KAW’KOP A bush that looks like Brigham tea. Dry and grind this plant and mix it with ochre. When this mixture is put in the tracks of a horse, or when the horse is caused to smell it, it will tire quickly. This medicine was used in horse racing. It's a way to win a race by doing this to the opponent's horse. Koosharem, Jimmy Timmican, and Indian Peak, Carl Jake.

KOOCHU KAWNUV (lit, gray willow). The name of this willow comes from its gray-colored bark. This willow grows at Fish Lake, Utah.

KWECHUH'UV A bush that grows in Cedar Canyon east of Cedar City, Utah. It might be Peraphyllum ramosissimum?

KWEYU’SOOV This plant wasn't positively identified at the time but the description, and what was remembered, suggests one of the mahoganies other than curl-leaf. Digging sticks are made out of this wood because of its hardness.

MOOHOUDOOMP Boiled and put on chicken-pox sores. Chemehuevi, Jim Chili.

ONTOMPEES An unidentified bush.

PAWNGWUV' This grass grows in the valley at Cedar City, Utah.

PESO'UV This grass like plant grows in the water and is eaten by ducks.

SAWKWAY'UM MOOSOO.TOOKWEEV (lit, stomach medicine). This plant grows along the road to Green Lake above Cedar City, Utah.

SAWWHAW' KAWNUV (lit, green willow).

SECHUKANUMP (lit, sage hen thing?). The seeds are ground into a flour and used for gravy. The flower looks like a sunflower and has a yellow center. My notes say this plant is the "mountain sunflower" but it could also be arrowleaf balsamroot balsamorrhiza sagitata.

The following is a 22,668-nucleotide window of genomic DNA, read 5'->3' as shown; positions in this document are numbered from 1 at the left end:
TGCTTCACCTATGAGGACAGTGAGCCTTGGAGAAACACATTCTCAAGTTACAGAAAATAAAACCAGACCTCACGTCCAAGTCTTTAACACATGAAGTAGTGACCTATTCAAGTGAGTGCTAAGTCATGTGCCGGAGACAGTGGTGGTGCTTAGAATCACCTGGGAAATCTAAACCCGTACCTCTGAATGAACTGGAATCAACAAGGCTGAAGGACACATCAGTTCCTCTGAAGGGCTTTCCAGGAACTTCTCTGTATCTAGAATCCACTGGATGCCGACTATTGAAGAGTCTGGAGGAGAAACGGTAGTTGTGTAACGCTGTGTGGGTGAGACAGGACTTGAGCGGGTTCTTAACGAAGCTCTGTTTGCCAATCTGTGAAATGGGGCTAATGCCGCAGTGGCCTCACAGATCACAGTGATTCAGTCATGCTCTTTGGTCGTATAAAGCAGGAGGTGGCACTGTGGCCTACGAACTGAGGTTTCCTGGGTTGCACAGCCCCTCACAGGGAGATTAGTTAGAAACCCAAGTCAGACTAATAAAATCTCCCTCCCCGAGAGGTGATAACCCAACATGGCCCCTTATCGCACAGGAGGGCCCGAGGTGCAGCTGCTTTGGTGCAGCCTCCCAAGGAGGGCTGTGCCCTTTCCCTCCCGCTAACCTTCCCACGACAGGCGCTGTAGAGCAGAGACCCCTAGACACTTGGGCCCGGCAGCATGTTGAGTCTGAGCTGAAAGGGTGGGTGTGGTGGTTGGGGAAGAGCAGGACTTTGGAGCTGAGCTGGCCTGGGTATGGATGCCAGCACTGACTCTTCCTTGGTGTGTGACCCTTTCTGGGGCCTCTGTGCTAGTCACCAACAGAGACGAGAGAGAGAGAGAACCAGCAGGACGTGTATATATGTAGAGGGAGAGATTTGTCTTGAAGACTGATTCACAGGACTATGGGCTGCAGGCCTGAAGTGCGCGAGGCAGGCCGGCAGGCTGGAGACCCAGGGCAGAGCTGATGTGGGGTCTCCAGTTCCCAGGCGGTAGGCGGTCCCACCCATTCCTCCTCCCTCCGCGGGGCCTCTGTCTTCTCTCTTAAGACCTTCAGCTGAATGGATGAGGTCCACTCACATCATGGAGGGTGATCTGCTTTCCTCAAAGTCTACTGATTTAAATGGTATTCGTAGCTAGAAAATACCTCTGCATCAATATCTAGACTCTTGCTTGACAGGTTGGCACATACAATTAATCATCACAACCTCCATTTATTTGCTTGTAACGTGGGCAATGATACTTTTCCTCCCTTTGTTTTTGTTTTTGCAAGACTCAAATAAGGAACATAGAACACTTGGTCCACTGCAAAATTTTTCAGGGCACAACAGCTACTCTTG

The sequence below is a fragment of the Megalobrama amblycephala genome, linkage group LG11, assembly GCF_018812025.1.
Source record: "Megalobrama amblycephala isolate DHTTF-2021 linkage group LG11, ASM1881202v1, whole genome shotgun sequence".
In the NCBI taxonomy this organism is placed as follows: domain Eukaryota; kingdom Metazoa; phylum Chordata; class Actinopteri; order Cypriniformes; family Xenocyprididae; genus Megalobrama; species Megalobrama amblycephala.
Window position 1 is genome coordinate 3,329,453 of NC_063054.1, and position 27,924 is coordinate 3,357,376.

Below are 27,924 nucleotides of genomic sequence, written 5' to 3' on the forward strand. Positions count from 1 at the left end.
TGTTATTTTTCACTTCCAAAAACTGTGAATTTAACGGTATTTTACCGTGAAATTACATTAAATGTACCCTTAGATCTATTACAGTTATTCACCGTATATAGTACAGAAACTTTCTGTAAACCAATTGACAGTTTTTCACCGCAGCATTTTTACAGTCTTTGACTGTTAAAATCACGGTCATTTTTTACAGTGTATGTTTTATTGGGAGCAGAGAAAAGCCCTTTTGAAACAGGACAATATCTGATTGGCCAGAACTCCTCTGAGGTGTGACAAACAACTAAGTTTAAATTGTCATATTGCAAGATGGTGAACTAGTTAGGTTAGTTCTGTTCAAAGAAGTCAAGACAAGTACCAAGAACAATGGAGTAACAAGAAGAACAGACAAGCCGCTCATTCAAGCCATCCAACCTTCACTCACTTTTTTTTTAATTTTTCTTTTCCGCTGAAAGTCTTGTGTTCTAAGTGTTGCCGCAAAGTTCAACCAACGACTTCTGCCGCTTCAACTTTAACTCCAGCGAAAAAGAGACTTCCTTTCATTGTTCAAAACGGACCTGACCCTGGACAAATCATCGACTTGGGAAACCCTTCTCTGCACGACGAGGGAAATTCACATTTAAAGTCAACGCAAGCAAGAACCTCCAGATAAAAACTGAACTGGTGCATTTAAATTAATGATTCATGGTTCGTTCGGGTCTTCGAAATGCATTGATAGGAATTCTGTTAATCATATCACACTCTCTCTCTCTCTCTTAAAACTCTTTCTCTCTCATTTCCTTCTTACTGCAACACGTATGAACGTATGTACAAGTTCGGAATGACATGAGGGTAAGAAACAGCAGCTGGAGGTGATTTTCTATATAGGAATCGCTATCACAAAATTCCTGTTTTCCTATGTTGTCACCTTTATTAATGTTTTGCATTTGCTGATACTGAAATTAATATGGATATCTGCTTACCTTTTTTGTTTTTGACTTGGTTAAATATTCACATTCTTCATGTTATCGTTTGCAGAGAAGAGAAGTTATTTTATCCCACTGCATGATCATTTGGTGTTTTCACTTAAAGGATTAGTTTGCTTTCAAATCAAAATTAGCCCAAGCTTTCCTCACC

SECHU’ (lit, sage hen) A seed-bearing plant that grows abundantly on Cedar Mountain near Green Lake just southeast of Cedar City, Utah. This plant might be similar to sechukanump.

TAWMPEE'SOODOOP (lit, shoestring bush). This plant is used in making cradleboard visors. This wood is good to use all year round.

TOAHO'U MUUV (lit, rattlesnake bush). This plant is a bush about 18 inches high. The leaves are mashed and put on acne and pimples; it burns but cures them quickly. Kaibab, Hamblin John.

TOANCHAWV' This yellow flowered plant is very similar to wild parsley Ligusticum porteri. The plant was mixed with oats and given to sick horses.

TOOP A bush with black berries that grows near St. George, Utah. It is used as a black dye. Shivwits, Marilyn, Jake.

UNIDENTIFIED PLANT Ashes made from an unidentified plant are put in a bag over a horse's nose for a while, while it runs. If the horse has a cough, this will clean him out.  Kaibab, Willis Mayo told this to Ralph Pikyavit, Kanosh.)

UNIDENTIFIED PLANT There is a plant that grows in Zion National Park, the root of which when boiled, makes a good red dye. Maggie Dick told this to Lucille Jake, Kaibab.